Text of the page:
Wednesday, January 12, 2011

Gardening: Weirdest tree in Nova Scotia?

Araucaria Araucana – the Monkey Puzzle Tree
Photo: Jackson's Nursery Online (UK)
Last year, when we started a new garden divider, we went looking for unusual accent specimens. Boy, did we find one. We purchased a Monkey Puzzle tree from Crosby’s Garden Centre in Sandy Cove, NS (abutting Liverpool). Crosby’s has quite a few "out of the ordinary" plants. Many of them you won’t find locally anywhere else that I know. We purchased ours at almost the identical size in the image at left.

This tree (also called the Chilean Pine) is the national tree of Chile and is rated, believe it or not, to USDA Hardiness Zone 7 (or Zone 6b with protection) and can tolerate -20°C. Our garden—Zone 6-ish—is in a bit of a micro-climate, being moderated by its proximity to water, and we've had success with other plants that we really shouldn't have been able to grow.

The leaves are triangular “scales” that are closely set, and when mature bears cones not unlike our native pine. The entire plant looks quite reptilian, and according to Wikipedia the cone seeds are edible.

Why the strange common name? Direct from Wikipedia: “The proud owner of a young specimen at Pencarrow garden near Bodmin in Cornwall was showing it to a group of friends, and one made the remark ‘It would puzzle a monkey to climb that’; as the species had no existing popular name, first 'monkey-puzzler', then 'monkey-puzzle' stuck.” (link) I imagine it would puzzle anything that wanted to climb it. It’s not the nicest thing to touch. The “leaves” are very hard and pointy.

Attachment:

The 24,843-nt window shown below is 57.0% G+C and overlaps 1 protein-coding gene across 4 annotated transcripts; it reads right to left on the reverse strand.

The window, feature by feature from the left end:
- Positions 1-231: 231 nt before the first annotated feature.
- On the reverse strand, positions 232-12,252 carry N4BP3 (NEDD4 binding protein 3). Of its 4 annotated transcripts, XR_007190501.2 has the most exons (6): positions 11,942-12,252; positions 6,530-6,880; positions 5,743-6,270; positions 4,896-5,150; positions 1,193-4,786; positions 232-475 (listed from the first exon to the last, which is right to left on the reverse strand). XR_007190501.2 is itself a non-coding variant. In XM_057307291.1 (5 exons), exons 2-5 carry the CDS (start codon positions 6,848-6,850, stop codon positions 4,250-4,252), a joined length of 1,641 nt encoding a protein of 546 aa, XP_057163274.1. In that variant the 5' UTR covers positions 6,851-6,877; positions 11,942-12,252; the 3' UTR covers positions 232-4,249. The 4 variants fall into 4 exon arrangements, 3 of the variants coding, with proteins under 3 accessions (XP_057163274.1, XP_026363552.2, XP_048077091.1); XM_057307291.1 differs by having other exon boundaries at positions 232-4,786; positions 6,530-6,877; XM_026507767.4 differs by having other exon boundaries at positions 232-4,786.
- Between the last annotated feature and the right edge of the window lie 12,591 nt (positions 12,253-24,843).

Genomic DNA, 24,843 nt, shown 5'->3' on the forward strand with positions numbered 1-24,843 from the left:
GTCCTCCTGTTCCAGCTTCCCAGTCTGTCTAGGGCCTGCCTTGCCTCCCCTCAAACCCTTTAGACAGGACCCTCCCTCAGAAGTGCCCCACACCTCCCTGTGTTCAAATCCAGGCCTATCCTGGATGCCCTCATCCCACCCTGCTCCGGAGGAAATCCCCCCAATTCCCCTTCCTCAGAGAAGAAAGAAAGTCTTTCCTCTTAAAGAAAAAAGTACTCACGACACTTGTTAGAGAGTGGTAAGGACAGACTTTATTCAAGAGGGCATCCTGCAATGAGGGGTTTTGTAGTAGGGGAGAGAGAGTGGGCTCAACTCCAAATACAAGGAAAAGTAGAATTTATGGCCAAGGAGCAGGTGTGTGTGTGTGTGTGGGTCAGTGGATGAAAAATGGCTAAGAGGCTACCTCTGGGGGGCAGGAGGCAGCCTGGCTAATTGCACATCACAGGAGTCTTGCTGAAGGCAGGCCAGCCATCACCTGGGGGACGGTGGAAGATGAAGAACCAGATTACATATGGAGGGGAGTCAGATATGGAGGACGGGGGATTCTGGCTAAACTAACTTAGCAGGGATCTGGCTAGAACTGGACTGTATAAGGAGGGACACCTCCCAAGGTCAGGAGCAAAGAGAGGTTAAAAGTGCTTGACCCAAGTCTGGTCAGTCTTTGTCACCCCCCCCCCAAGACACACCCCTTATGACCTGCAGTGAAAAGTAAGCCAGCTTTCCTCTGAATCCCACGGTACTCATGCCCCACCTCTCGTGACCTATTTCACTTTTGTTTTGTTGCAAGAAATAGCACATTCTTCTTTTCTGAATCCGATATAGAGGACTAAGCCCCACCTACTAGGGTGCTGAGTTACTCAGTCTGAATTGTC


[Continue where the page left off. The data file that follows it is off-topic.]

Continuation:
Photo: Jackson's Nursery Online (UK)
Young trees are initially conical, but as they mature they develop a distinctive umbrella shape. Monkey Puzzles can reach heights up to 40 metres. I’m certain we will have no such luck here, although they prefer a lot of rain so that’s on our side…

Currently our specimen is shrouded in small Norway Pine trees, stuck around the base and up in through the branches. It’s our attempt to keep it sheltered from the worst of the winter weather. We’ll see if our actions were in vain or not come spring. Crosby’s has one that is nearing 3 metres, and they protect theirs in a similar way. I don’t know what we’ll do for winter protection in years to come when ours gets larger. Time will tell if we even need to worry.

In the meantime, it’s certainly an interesting plant to have.

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